The city of L.A. reported Wednesday that overall traffic fatalities are down slightly, but pedestrian deaths are on the rise. They increased 17 percent last year compared to 2016 and are up more than 80 percent over the last two years.
Now the city of Montclair, 30 miles east of Los Angeles, is tackling part of the problem with a distracted walking ordinance. Pedestrians there could be fined $100 for walking across the street using a phone or other mobile device or while wearing headphones or ear buds.
Jon Hamilton is director of administrative services for the city of Montclair. He wrote the distracted walking ordinance and he joined Take Two to explain how it works.
Why Montclair enacted a distracted walking ordinance
We were looking at the rising issue regarding distracted walking. I coined them the cell phone zombies, but in a serious context, it's very visible to see folks walking across the street absolutely oblivious to their surroundings. We've had a few incidents in Montclair where pedestrians have been struck by vehicles, but our situation isn't unique to Montclair. Montclair has no greater occurrence of pedestrians being struck or less than any other part of the nation.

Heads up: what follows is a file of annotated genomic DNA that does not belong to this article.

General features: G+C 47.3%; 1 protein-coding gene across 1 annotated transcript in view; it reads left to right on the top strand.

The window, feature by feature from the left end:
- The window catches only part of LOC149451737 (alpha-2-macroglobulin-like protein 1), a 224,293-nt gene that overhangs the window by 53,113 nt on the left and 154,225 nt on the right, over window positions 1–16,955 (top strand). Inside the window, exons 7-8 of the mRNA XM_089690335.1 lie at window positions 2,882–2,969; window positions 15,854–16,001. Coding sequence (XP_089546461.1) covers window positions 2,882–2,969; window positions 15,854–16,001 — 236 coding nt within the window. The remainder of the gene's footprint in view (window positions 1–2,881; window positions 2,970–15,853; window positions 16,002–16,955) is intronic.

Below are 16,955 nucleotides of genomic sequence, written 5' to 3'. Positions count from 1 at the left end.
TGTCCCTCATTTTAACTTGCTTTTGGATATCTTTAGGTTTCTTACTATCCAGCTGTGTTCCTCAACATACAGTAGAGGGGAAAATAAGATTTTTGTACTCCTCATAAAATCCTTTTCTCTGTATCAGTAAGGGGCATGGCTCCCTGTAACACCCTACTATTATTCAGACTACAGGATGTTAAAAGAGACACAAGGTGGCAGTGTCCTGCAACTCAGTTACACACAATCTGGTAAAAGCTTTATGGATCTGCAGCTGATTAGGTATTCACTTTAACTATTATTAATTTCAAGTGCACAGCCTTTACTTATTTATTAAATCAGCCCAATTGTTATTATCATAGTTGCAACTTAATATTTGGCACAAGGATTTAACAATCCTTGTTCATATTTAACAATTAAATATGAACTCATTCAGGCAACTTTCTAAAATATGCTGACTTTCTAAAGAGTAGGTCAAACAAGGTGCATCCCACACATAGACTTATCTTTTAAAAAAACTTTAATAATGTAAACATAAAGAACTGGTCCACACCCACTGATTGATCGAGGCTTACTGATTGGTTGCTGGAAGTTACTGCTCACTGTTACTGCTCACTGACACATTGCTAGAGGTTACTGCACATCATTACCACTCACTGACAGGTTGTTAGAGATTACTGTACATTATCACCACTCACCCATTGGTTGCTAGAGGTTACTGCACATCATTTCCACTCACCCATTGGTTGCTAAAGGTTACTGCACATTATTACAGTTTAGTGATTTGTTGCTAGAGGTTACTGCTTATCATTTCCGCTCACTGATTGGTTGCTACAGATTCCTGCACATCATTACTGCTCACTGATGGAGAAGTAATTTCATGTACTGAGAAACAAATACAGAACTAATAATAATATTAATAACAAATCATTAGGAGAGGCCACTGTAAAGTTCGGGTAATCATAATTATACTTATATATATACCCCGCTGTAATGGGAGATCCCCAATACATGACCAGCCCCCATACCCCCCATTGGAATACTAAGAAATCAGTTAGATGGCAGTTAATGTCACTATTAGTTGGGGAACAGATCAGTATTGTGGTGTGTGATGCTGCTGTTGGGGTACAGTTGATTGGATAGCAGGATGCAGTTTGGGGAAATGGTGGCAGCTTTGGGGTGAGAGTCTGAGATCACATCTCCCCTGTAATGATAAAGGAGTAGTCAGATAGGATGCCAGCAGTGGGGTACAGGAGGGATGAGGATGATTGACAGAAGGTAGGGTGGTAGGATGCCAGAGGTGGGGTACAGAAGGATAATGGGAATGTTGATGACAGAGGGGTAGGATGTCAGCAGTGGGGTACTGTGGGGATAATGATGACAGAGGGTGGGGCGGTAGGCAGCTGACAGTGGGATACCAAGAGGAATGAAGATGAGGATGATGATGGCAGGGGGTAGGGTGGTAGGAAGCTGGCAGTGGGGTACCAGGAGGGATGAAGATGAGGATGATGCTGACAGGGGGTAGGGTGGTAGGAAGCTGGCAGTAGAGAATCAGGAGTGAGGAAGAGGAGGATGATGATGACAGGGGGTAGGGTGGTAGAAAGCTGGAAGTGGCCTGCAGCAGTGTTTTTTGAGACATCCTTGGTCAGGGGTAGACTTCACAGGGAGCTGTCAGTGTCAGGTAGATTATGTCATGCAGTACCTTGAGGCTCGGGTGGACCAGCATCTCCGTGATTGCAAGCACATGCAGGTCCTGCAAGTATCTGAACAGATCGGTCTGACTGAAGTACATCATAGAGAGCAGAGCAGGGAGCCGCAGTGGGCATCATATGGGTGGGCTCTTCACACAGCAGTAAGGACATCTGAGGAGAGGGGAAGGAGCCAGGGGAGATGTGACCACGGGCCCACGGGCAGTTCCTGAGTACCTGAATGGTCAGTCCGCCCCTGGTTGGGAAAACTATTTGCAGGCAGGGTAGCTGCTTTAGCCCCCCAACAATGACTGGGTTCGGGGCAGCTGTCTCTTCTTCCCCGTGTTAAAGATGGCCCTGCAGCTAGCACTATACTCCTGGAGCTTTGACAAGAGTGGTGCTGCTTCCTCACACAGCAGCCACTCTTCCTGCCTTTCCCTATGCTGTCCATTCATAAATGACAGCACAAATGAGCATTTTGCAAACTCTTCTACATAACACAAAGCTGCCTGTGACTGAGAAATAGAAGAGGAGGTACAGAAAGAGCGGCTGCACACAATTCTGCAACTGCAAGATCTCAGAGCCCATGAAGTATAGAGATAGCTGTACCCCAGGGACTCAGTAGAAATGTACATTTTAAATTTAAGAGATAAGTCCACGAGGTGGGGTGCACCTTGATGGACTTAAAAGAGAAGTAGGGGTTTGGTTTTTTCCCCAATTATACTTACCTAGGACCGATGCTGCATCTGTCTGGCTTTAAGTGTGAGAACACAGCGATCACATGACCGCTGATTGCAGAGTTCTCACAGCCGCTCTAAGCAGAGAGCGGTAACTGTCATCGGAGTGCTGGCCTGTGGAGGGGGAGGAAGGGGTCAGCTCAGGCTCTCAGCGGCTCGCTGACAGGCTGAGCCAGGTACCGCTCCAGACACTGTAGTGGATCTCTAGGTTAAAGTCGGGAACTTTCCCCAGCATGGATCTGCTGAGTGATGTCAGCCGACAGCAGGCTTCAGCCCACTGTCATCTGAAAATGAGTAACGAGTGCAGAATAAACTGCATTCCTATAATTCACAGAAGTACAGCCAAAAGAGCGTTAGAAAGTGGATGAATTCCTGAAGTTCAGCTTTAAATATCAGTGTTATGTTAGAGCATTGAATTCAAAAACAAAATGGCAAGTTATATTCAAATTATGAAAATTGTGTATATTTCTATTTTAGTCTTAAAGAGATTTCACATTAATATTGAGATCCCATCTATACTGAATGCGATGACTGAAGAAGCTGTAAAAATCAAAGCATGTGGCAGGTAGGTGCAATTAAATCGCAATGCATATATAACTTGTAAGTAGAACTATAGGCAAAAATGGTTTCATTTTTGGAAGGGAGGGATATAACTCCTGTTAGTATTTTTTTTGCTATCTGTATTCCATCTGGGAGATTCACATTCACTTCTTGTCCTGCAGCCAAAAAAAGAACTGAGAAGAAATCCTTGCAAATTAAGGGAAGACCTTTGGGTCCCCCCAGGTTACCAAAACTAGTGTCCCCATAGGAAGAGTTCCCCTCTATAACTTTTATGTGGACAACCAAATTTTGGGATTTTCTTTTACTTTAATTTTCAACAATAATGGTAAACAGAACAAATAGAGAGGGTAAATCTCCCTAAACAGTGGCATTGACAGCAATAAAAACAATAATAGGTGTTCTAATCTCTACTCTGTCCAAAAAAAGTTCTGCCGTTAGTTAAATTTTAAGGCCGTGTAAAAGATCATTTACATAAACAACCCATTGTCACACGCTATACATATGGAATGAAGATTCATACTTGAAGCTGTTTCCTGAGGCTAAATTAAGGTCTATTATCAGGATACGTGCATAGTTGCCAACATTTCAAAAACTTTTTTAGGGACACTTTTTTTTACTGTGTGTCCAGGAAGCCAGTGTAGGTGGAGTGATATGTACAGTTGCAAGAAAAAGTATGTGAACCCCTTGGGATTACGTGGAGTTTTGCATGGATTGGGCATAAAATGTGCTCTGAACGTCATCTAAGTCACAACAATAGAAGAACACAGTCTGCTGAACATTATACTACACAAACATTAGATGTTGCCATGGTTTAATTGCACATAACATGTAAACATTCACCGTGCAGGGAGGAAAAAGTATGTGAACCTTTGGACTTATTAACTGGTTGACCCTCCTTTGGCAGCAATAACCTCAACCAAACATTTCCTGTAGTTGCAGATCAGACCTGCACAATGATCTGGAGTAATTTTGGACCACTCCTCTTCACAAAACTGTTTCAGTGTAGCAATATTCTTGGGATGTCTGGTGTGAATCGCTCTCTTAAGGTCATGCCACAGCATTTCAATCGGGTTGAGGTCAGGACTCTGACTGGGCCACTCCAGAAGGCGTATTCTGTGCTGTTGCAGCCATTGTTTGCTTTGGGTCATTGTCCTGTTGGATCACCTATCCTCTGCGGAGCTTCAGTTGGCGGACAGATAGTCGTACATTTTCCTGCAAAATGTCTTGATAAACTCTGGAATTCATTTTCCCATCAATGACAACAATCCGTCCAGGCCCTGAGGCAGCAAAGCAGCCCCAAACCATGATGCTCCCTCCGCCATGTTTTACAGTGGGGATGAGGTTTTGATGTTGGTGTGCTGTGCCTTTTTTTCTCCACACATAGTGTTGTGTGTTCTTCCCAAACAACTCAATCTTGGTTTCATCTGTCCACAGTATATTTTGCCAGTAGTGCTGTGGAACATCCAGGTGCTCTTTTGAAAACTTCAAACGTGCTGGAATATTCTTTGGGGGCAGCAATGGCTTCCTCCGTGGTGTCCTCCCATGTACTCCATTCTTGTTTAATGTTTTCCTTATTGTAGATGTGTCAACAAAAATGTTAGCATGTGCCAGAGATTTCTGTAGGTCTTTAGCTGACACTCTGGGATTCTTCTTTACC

What the ordinance does exactly
You cannot cross a street or roadway in the city of Montclair while distracted by a mobile electronic device, while engaged in a phone conversation or by having both ears covered by personal audio equipment. The reason why is this is where the pedestrian is going to encounter the 5,000-pound vehicle traveling down the road. We have laws that prohibit distracted driving; it doesn't matter if the pedestrian is right or not, the laws of physics are that the pedestrian will always lose.
Education is the goal
We have a collaborative effort with our local schools. They're educating the students about this ordinance. As pedestrians stand at a crosswalk, there's a sign staring back at them. In an un-signalized crossing that doesn't have the buttons, we are in the process of having stencils prepared with a "don't walk while looking at your cell phone" logo that will be placed on the ground.
Enforcement with a fine is secondary
It's not intended to be strict enforcement. The primary purpose of this ordinance is for education. The fact that it has a fine provides a little bit of teeth to help encourage behavior in a safer direction, so the ordinance right now, we're in the warning phase. Each first time offender is provided a warning. Second time offenders, it's the discretion of the officer whether to cite an infraction.